The global influence of K-pop

Korean musical explosion breaks records and cultural barriers

K-pop artists experiment with a wide range of musical genres.

In the age of YouTube and Spotify, K-pop (Korean pop music) has become a global phenomenon that plays a remarkable role in the country’s growing economy.

K-pop artists experiment with a wide range of musical genres, including electronic, hip hop, pop, rock, and R&B. Besides having catchy tunes, K-pop music videos are known for their visual effects and elaborate storylines. The artists’ live performances involve colourful costumes and perfectly synchronized choreography.

But K-pop fame and glory doesn’t come easily: artists are commonly recruited by South Korean entertainment companies at a young age, enrolling in schools that specialize in vocals, dance, and language classes. They often undergo several years of rigorous training before they’re sorted into groups and are able to make their debut.

On top of the intense search for talent and demand for hard work, the K-pop industry makes an effort to export their music by drawing inspiration from the Western world.

Group names and song titles usually consist of English words or unique abbreviations which can be easily understood and referred to by an international audience. To keep up with contemporary trends, English phrases are frequently interspersed amidst Korean lyrics in K-pop songs. For example, K-pop duo Bolbbalgan4’s popular song, “Travel,” features the refrain, “Take me to London, Paris, New York City.”

There are also many instances where K-pop artists cover English songs or collaborate with Western artists to expand their reach. K-pop group BTS is the biggest boy band in the world according to TIME, Ellen DeGeneres, and their 18 million Twitter followers. Since then, BTS’ members have covered singles such as Adele’s “Someone Like You” and Adam Levine’s “Lost Stars.” A few months ago, popular K-pop girl group BLACKPINK produced a bilingual crossover song, “Kiss and Make Up,” with British singer Dua Lipa.

From La La Land to Pulp Fiction, K-pop girl group TWICE references multiple Hollywood films recognizable to American audiences in their hit music video for “What is Love?” released last April.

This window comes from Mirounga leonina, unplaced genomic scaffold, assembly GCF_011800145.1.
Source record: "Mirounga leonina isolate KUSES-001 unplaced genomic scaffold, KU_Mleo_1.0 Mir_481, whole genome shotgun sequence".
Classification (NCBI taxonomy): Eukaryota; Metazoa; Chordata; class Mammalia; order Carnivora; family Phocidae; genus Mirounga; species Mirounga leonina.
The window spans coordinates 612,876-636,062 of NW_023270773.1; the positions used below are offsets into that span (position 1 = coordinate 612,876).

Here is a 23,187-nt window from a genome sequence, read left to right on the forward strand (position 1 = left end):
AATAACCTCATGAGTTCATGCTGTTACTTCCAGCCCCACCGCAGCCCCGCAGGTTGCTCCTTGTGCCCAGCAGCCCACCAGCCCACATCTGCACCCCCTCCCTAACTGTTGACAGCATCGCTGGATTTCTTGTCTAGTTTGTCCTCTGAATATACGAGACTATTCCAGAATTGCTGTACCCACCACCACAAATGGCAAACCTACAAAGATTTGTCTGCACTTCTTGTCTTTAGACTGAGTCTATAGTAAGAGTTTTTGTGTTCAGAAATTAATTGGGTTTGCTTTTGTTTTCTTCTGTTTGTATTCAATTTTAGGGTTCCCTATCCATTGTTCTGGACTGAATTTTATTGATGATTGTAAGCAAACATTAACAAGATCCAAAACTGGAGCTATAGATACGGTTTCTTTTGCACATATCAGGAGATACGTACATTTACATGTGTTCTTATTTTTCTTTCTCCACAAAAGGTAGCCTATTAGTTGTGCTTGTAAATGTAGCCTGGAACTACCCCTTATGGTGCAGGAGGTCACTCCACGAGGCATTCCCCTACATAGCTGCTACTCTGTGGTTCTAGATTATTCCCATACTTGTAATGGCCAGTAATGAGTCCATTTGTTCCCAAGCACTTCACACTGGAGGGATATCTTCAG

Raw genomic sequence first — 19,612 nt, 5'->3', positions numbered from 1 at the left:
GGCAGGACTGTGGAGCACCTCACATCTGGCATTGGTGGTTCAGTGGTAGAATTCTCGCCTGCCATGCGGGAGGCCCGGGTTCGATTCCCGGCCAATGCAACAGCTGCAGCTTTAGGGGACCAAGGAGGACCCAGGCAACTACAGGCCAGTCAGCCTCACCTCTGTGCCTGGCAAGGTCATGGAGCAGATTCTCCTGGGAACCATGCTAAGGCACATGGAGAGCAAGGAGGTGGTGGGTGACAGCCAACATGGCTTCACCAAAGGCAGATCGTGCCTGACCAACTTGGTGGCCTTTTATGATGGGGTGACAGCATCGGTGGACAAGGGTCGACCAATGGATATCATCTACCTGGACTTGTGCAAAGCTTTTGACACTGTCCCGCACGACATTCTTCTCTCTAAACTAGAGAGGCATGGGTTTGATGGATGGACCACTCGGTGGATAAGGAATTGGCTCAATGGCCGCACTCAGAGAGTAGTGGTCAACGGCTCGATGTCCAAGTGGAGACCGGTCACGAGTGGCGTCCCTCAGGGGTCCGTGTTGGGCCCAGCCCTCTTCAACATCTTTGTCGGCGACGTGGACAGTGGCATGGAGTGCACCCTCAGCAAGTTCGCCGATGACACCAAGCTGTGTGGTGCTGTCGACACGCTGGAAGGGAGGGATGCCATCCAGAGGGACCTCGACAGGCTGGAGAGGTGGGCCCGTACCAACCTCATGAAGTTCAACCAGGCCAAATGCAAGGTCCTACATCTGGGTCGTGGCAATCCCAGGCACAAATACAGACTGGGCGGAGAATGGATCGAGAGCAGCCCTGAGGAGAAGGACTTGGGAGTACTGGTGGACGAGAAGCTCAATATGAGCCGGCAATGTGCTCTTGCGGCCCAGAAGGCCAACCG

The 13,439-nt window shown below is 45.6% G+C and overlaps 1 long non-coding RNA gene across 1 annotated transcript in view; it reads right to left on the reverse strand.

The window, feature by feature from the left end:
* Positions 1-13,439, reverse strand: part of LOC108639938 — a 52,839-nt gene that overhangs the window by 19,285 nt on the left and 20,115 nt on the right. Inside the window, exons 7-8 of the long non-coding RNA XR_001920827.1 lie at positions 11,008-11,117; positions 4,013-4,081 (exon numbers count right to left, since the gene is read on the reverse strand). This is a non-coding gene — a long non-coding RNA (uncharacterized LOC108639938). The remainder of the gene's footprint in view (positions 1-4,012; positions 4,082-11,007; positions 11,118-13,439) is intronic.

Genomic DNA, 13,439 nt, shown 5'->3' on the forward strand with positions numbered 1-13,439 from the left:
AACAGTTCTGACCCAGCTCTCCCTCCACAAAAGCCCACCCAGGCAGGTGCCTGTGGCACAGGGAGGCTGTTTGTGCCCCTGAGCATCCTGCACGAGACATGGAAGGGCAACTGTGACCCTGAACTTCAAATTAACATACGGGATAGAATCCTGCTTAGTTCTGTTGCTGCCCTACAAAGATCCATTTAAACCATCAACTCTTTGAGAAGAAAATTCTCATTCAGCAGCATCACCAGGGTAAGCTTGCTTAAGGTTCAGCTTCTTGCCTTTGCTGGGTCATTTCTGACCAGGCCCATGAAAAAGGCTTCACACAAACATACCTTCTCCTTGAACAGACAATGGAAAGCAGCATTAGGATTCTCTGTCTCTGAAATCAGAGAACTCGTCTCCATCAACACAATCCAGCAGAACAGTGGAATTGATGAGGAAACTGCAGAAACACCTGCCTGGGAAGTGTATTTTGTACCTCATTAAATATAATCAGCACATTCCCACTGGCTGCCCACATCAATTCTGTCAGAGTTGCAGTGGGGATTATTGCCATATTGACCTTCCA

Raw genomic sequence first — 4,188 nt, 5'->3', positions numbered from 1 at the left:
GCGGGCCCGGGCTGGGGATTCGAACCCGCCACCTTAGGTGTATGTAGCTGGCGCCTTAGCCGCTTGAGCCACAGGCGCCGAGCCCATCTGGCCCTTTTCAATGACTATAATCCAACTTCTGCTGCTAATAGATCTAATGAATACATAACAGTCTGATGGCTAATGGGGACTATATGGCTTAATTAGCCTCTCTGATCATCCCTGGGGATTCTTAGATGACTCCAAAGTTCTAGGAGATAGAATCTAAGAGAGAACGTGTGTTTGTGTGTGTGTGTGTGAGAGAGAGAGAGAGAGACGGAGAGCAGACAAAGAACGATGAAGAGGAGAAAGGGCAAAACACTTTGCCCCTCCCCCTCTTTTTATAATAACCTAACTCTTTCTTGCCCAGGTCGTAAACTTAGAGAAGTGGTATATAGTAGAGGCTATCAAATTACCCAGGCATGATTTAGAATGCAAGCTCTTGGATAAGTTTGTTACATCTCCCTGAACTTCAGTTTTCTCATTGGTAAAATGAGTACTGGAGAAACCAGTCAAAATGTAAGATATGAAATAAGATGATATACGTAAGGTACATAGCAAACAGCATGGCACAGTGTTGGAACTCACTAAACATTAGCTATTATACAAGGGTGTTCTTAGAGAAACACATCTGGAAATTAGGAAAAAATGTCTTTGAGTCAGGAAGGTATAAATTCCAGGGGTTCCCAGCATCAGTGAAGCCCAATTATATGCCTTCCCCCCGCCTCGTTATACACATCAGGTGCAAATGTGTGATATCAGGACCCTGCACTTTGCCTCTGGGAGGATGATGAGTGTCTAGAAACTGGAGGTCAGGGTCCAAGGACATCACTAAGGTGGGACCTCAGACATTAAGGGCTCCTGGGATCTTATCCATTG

For the last two years, BTS received the award for Top Social Artist at the Billboard Music Awards, breaking Justin Bieber’s streak for winning every year since the award’s introduction in 2011. Last May, they made history as the first K-pop group to top the U.S. Billboard 200 chart with the debut of their new album, Love Yourself: Tear.

The massive, international success of BTS highlights how K-pop has reached millions of North American fans from overseas.

BTS have used their global reach to promote philanthropic causes in recent months. In September, the group delivered a speech encouraging young people to find their voices at the United Nations General Assembly in New York City. In 2017, the chart-topping band also partnered with UNICEF to promote the LOVE MYSELF campaign in hopes of ending violence against youth, which has so far raised over $2 million.

Ever since the genre’s introduction to North American audiences in early 2010, the number of foreign students at university campuses across South Korea have soared significantly. Even language, which once seemed like a barrier to entering Korean culture, is now viewed internationally as an exciting learning opportunity. Many K-pop fans have become interested in learning Korean to explore the rest of Korean pop culture and society has to offer.

Even though the burgeoning genre’s popularity may seem like a fad, the rise of K-pop has greater cultural resonance than meets the eye. Through its reach, records, and aesthetics, the skyrocketing K-pop movement manages to connect people through a shared love of music and cultural diversity.

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